There’s been a lot of talk recently about radioactivity in water due to nearby power plants and, in particular, coal ash. The question we want to discuss today:
Does the community need to worry about radioactivity in Charlotte Water’s drinking water?
The answer is no. Charlotte Water routinely monitors for radioactive materials and the test results do not detect any radioactive materials above testing detection limits or public health goals set forth by the EPA.
Sources of Radioactivity
Radioactivity can be naturally occurring from rocks or minerals, or artificial. Recent articles in the news are citing radioactivity found in coal ash monitoring wells adjacent to coal powered power plants. According to a fact sheet written by the US Geological Society (USGS), “Some trace elements in coal are naturally radioactive. These radioactive elements include uranium (U), thorium (Th), and their numerous decay products, including radium (Ra) and radon (Rn). The vast majority of coal and the majority of fly ash are not significantly enriched in radioactive elements, or in associated radioactivity, compared to common soils or rocks.” It is possible that groundwater or surface water can become contaminated with radioactive elements from coal ash. However, the USGS study also stated “Limited measurements of dissolved uranium and radium in water leachates of fly ash and in natural water from some ash disposal sites indicate that dissolved concentrations of these radioactive elements are below levels of human health concern.”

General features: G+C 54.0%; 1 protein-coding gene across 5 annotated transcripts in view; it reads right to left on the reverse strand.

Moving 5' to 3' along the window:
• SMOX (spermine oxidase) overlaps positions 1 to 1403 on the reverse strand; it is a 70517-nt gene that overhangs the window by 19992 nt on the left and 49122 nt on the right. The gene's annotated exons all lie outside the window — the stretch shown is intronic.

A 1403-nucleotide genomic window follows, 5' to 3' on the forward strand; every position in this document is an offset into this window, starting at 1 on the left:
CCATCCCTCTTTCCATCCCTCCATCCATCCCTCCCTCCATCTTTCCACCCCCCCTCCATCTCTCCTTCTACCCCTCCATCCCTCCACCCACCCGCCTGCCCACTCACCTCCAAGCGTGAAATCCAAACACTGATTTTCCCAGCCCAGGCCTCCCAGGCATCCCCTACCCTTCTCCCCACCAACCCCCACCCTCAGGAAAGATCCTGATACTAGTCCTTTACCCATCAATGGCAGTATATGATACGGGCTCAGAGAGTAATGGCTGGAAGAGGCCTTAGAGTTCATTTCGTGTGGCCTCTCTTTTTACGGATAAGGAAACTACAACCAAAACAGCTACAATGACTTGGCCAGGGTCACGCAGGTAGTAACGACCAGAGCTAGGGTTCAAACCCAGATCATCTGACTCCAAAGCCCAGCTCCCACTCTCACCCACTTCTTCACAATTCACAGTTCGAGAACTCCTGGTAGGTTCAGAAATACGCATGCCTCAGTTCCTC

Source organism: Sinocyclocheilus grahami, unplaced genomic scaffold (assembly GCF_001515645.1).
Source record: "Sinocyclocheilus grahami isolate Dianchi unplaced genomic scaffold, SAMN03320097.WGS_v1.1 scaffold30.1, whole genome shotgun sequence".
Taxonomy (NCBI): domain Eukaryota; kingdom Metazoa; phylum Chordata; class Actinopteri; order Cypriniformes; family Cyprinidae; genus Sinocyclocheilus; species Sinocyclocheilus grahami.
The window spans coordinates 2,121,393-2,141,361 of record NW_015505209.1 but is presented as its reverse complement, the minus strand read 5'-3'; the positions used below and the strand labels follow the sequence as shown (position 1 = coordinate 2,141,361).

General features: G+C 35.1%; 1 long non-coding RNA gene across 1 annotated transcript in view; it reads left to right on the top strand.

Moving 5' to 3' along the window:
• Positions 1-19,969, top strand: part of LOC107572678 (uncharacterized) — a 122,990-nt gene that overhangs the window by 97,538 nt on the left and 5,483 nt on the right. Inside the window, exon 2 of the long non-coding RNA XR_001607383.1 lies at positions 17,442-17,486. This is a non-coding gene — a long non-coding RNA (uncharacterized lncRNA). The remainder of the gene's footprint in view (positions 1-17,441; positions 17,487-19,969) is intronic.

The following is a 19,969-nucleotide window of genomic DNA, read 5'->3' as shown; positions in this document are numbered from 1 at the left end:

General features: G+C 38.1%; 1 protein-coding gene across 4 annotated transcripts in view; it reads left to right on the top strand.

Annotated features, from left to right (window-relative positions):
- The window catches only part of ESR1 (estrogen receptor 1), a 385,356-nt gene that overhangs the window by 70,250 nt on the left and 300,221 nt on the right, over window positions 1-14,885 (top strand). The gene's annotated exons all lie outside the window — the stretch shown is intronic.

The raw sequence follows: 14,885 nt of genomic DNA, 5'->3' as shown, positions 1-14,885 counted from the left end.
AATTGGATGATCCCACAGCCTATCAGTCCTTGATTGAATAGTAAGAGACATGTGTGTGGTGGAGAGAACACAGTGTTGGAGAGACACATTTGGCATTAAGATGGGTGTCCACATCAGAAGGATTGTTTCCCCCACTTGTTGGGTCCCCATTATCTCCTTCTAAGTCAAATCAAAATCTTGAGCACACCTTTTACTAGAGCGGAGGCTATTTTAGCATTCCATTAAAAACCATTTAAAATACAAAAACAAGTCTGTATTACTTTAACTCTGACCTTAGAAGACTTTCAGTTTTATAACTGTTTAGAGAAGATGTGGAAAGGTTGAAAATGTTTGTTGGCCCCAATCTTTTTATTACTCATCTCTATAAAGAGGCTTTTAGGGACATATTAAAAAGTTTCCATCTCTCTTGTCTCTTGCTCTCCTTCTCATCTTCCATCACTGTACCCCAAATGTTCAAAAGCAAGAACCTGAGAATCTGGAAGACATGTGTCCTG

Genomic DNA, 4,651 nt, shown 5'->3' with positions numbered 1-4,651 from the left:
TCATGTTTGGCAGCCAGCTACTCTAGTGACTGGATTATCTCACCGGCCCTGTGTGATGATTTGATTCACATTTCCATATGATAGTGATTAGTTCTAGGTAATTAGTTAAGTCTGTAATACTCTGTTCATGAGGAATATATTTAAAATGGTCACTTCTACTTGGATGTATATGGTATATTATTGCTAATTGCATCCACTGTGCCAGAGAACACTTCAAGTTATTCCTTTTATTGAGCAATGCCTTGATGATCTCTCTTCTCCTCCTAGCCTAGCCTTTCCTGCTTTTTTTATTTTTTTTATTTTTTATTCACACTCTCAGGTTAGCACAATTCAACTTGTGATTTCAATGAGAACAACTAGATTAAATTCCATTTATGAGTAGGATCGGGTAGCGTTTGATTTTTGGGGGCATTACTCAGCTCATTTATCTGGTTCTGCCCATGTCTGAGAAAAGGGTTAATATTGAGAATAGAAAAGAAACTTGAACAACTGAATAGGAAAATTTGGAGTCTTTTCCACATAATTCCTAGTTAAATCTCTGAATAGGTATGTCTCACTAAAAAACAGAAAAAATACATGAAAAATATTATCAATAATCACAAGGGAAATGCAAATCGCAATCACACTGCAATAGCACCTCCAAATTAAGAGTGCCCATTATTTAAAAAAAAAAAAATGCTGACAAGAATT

Charlotte Water Monitoring
Even though dissolved concentrations of these radioactive elements in coal ash are very low, Charlotte Water monitors for signs of any kind of contaminants in our raw water sources (Lake Norman and Mountain Island Lake), throughout the treatment process, and in the finished drinking water. Charlotte Water monitors for dozens of contaminants including indicators of radioactivity such as alpha and beta particles. All drinking water quality monitoring data can be found on the Charlotte Water website. More than 220,000 laboratory tests are run every year to continuously ensure our community’s drinking water is safe for our community.
Charlotte Water tests the treated drinking water for Radium 226 and Radium 228 annually. The EPA requires utilities to test for these radioactive materials every 9 years. The last test was performed in July 2017 and Charlotte Water will test again in April 2018.
Drinking Water Treatment
Charlotte Water uses a multi-stage treatment process at all three drinking water treatment plants. We can remove physical contaminants as well as dissolved contaminants.
- Coal ash contains extremely low levels of radioactive materials.
- According to public reports, power plant monitoring indicates radioactive materials have only been observed in groundwater monitoring wells adjacent to the coal ash basins.
- Lake monitoring and drinking water monitoring results do not detect any radioactive materials above detection limits or public health goals set forth by the EPA.
- Charlotte Water treatment plants can remove particulate and dissolved contaminants.
- More than 220,000 monitoring tests are conducted each year to ensure our community continuously receives safe, clean drinking water.